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What’s the Latest in Cybersecurity? Five Key Takeaways from The University of Miami’s First Annual Cybersecurity Conference

Written By

Michael Neher

Capsicum was proud to sponsor and participate in the University of Miami’s first annual Cybersecurity Conference. The Inaugural Conference was part of the Miami Herbert Business School's 2019 Homecoming Reunion events and festivities.

The conference examined the emerging trends and technologies needed to drive innovation and success in the Cybersecurity space. Events included a variety of dynamic and engaging panel discussions, as well as an inspiring keynote by Manny Medina, CEO of Cyxtera Technologies. The conference allowed attendees direct access to experts fueling the intersection of Cybersecurity and Fintech, including speakers from the CIA, FBI, and major corporations, as well as Capsicum’s own CEO Sandy Goldstein, who offered practical insights into the steps companies can take to ensure the integrity of data.

Read on to learn about five key Cybersecurity themes that were repeated throughout the conference!

How do you educate your CEO on the value of security? 

In a modern organization, taking steps to bolster data across an enterprise requires the informed consent of the leadership team – but how can security professionals within an organization communicate the need for investment in security to C-Suite? Many panelists concluded that security professionals must speak in terms that decision-makers will understand; in other words, it’s about the business’ bottom line. 

While a CEO might not understand abstract cyber threats (DDoS, Phishing, etc.), they will likely understand risk management and the threat of monetizable damage to operations and reputation. Security professionals need to position themselves as advocates who are protecting the longevity of the business, the product, and the enterprise. Take steps to have a conversation with the board, and involve decision-makers in the strategy, successes, and challenges inherent in building a Cybersecurity plan.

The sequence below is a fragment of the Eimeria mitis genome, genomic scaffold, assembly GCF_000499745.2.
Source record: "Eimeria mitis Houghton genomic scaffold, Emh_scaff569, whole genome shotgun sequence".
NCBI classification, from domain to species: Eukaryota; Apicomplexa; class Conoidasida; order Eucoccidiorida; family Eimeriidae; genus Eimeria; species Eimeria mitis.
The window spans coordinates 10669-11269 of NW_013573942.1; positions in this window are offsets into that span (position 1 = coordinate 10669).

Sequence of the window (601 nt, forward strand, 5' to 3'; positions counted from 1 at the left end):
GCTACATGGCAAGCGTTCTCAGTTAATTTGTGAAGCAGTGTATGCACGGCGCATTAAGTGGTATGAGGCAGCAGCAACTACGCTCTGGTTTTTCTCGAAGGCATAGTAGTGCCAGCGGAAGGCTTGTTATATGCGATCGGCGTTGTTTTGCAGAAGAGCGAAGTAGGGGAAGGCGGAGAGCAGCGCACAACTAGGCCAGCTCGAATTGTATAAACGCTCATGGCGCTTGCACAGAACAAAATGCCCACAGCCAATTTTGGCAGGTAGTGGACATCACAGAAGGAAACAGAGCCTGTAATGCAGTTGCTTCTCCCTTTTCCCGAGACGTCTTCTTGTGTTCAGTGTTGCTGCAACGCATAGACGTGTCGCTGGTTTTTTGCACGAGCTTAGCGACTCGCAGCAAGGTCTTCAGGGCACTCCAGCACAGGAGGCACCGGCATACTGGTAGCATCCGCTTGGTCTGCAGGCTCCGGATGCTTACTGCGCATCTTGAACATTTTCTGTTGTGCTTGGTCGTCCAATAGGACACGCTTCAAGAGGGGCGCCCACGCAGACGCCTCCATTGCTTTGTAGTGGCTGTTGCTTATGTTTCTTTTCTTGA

What are the essential responsibilities of the modern Chief Security Officer (CSO)?

The panelists offered their input and opinions about the most essential steps a security officer in an organization can take to secure data. Kevin Gowen, Chief Security Officer of Synovus highlighted the foremost need to protect user data, to understand where critical assets are, to know who is responsible for security in an organization, to teach people what to pay attention to, what are likely threats, and to know the maturity of your security program. Scott Croskey, Global Chief Security Officer at Cipher, emphasized the need to understand your third-party relationship and realize how much data third parties have access to.

Juan Gomez-Sanchez, Chief Security Officer at Lennar Corporation, highlighted the importance of basic systems hygiene such as patching, access control, server access, and change management. He also emphasized “defense and depth”: the concept of multiple defenses around an organization, people, processes, technology. In sum, there really is no one thing that solves all cyber concerns, so modern security officers need to employ a combination of strategies that complement the organization’s risk tolerance. 

How Do Cybersecurity Experts Approach and Scrutinize the Litany of Tech Solutions Available In The Market? 

With a vast market of technology products available, how can one navigate the utility against the hype? At its most basic level, any tech product implemented by an organization must accomplish two concrete outcomes: (1) reduce risk and (2) be cost-effective. That said, most panelists tended to agree: No one size fits all. Instead, companies should be strategic and use the right technology solution to address a given problem and ensure that it addresses the issue adequately. By taking a more focused approach to technology products, you can better position your organization to minimize the cost invested into technology products and maximize the value and utility gained from it.